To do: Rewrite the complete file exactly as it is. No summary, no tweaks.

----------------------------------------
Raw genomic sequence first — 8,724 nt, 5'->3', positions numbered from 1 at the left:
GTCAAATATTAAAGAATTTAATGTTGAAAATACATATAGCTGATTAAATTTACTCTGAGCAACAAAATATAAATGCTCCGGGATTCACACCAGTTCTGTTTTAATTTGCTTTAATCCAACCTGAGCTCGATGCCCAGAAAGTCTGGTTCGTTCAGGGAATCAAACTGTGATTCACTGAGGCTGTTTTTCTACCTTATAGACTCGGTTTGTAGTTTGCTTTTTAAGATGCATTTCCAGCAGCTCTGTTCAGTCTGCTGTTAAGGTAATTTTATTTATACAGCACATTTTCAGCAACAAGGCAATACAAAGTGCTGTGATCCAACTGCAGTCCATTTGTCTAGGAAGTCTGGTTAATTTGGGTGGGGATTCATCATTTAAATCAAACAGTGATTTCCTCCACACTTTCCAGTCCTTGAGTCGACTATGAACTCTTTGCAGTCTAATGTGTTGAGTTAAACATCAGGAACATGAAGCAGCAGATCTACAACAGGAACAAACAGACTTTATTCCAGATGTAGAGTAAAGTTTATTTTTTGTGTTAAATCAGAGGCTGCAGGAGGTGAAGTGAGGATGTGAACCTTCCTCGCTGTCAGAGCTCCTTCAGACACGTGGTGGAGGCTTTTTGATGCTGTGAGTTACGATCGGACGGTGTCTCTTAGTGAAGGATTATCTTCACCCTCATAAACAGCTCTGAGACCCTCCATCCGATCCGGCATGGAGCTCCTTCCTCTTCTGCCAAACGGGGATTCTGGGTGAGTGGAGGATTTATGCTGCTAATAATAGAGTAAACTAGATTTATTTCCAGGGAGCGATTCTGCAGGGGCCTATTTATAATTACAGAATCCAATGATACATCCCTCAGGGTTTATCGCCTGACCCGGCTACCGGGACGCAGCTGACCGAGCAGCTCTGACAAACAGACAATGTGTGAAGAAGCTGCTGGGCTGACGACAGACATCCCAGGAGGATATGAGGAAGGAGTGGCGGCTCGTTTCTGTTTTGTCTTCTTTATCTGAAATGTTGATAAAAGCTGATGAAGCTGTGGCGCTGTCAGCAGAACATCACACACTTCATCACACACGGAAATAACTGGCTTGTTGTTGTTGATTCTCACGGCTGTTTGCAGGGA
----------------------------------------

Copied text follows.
Raw genomic sequence first — 8,724 nt, 5'->3', positions numbered from 1 at the left:
GTCAAATATTAAAGAATTTAATGTTGAAAATACATATAGCTGATTAAATTTACTCTGAGCAACAAAATATAAATGCTCCGGGATTCACACCAGTTCTGTTTTAATTTGCTTTAATCCAACCTGAGCTCGATGCCCAGAAAGTCTGGTTCGTTCAGGGAATCAAACTGTGATTCACTGAGGCTGTTTTTCTACCTTATAGACTCGGTTTGTAGTTTGCTTTTTAAGATGCATTTCCAGCAGCTCTGTTCAGTCTGCTGTTAAGGTAATTTTATTTATACAGCACATTTTCAGCAACAAGGCAATACAAAGTGCTGTGATCCAACTGCAGTCCATTTGTCTAGGAAGTCTGGTTAATTTGGGTGGGGATTCATCATTTAAATCAAACAGTGATTTCCTCCACACTTTCCAGTCCTTGAGTCGACTATGAACTCTTTGCAGTCTAATGTGTTGAGTTAAACATCAGGAACATGAAGCAGCAGATCTACAACAGGAACAAACAGACTTTATTCCAGATGTAGAGTAAAGTTTATTTTTTGTGTTAAATCAGAGGCTGCAGGAGGTGAAGTGAGGATGTGAACCTTCCTCGCTGTCAGAGCTCCTTCAGACACGTGGTGGAGGCTTTTTGATGCTGTGAGTTACGATCGGACGGTGTCTCTTAGTGAAGGATTATCTTCACCCTCATAAACAGCTCTGAGACCCTCCATCCGATCCGGCATGGAGCTCCTTCCTCTTCTGCCAAACGGGGATTCTGGGTGAGTGGAGGATTTATGCTGCTAATAATAGAGTAAACTAGATTTATTTCCAGGGAGCGATTCTGCAGGGGCCTATTTATAATTACAGAATCCAATGATACATCCCTCAGGGTTTATCGCCTGACCCGGCTACCGGGACGCAGCTGACCGAGCAGCTCTGACAAACAGACAATGTGTGAAGAAGCTGCTGGGCTGACGACAGACATCCCAGGAGGATATGAGGAAGGAGTGGCGGCTCGTTTCTGTTTTGTCTTCTTTATCTGAAATGTTGATAAAAGCTGATGAAGCTGTGGCGCTGTCAGCAGAACATCACACACTTCATCACACACGGAAATAACTGGCTTGTTGTTGTTGATTCTCACGGCTGTTTGCAGGGA